“I went to shows for years and had lots of my questions answered by the pros,” she said. “Some girls come to their first show and are not prepared, but I feel if they do their best and I still win, then I will feel even better about my efforts.” So she offers suggestions that range from posing techniques to the best way to keep a suit from slipping during competition.
What’s next? Shaffer will be joining another federation this spring and has a five-year plan to move up into the professional bodybuilding ranks. “The next steps involve adding more intense workouts, heavier lifting and an even better diet, but because of my metabolism, I can compete anywhere between 105 and 127 pounds,” she said.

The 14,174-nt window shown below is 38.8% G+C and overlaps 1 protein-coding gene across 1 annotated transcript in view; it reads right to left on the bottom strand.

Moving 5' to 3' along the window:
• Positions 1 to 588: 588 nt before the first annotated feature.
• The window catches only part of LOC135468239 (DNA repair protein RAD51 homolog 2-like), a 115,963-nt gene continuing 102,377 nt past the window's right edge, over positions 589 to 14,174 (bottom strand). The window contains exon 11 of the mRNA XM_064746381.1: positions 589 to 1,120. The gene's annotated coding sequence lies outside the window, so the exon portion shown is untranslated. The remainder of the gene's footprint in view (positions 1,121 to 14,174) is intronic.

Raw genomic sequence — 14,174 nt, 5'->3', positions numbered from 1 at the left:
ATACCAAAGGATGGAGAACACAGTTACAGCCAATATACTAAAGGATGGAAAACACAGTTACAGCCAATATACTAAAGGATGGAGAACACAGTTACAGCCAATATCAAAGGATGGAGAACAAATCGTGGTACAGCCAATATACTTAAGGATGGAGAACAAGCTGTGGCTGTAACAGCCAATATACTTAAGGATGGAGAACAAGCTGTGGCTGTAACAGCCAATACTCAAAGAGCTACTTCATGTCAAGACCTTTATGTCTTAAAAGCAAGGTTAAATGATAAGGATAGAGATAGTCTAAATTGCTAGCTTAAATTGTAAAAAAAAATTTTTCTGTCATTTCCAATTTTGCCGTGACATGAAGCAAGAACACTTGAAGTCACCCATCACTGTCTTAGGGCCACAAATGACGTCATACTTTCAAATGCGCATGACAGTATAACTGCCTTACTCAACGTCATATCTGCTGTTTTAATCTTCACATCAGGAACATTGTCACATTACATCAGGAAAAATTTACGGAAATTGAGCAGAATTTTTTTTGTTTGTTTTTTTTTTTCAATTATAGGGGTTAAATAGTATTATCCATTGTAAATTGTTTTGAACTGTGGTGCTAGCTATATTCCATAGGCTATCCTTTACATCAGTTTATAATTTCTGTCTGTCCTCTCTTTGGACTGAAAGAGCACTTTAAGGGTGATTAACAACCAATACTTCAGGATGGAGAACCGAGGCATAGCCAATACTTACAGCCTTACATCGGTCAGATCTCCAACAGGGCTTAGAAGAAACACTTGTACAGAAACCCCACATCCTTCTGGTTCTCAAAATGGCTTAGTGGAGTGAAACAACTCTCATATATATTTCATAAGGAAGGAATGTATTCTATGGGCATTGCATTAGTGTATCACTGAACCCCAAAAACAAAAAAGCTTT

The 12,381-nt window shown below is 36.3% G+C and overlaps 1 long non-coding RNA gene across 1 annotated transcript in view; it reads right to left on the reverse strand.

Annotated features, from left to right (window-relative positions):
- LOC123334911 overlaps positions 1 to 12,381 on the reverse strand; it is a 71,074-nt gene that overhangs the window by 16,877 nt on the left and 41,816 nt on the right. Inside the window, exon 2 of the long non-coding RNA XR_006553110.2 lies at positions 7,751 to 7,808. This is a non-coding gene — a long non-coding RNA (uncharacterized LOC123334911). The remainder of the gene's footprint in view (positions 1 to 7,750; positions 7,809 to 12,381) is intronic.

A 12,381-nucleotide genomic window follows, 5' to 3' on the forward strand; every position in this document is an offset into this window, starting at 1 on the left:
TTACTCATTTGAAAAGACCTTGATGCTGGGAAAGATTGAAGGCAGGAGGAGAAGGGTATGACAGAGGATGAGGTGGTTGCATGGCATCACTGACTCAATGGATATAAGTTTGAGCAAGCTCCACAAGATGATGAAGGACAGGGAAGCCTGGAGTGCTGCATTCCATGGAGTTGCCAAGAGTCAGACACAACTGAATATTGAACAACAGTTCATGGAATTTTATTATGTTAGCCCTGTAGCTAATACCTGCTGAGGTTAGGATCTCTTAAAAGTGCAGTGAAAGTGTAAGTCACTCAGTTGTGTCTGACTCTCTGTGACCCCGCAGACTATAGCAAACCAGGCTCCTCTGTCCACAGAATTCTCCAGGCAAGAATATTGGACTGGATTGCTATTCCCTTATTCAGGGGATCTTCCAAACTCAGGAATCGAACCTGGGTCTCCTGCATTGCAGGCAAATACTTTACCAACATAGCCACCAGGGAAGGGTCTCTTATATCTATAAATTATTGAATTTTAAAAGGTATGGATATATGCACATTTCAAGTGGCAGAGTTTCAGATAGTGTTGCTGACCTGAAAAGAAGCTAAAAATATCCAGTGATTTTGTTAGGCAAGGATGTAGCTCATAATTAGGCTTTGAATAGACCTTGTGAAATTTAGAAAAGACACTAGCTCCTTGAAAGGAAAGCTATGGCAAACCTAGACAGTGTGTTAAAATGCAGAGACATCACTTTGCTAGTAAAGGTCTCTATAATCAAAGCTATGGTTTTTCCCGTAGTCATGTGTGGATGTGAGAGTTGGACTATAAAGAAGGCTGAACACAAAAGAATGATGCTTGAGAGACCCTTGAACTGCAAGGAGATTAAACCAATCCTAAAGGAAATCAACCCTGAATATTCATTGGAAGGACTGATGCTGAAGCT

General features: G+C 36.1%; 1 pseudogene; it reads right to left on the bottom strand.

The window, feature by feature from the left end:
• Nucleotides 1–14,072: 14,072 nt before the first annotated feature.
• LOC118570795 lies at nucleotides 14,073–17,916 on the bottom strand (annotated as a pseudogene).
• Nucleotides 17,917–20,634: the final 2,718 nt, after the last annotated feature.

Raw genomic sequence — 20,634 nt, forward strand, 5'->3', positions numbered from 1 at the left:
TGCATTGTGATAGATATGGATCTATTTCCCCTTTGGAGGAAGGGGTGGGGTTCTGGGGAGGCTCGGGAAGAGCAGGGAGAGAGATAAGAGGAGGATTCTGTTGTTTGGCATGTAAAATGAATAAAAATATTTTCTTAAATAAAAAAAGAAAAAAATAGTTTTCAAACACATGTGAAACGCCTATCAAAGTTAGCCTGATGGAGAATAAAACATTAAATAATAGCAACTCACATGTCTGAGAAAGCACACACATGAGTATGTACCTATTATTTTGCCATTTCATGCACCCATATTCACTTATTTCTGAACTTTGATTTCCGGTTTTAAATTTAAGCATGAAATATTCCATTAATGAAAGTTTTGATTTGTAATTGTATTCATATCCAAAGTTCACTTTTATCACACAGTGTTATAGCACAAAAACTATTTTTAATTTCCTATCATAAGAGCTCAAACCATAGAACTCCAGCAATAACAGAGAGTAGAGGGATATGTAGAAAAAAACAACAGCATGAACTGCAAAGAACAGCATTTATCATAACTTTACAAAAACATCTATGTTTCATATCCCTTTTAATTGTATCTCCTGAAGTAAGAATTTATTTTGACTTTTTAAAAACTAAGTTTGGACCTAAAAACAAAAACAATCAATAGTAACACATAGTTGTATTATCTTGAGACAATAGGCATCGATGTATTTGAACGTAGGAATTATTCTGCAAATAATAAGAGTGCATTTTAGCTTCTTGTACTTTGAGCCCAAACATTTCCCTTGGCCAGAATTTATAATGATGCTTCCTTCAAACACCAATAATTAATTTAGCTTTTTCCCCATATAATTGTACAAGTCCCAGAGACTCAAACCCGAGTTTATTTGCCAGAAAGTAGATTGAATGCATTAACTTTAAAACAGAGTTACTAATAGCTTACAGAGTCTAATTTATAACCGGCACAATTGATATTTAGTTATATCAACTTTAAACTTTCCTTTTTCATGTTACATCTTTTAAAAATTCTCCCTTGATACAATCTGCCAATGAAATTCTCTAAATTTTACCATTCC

And since her dream is to one day participate as part of the International Federation of Body Building and Fitness (IFBB), the home of Mr. Olympia and Ms. International competitions which are the highest level of competitive bodybuilding in the world, she is surely going to surpass everyone’s expectations, except her own.
The Community Accomplishments Column focuses on the great things local people are doing both in town and around the world. If you have an accomplishment that you would like to see featured, feel free to email us at email@example.com.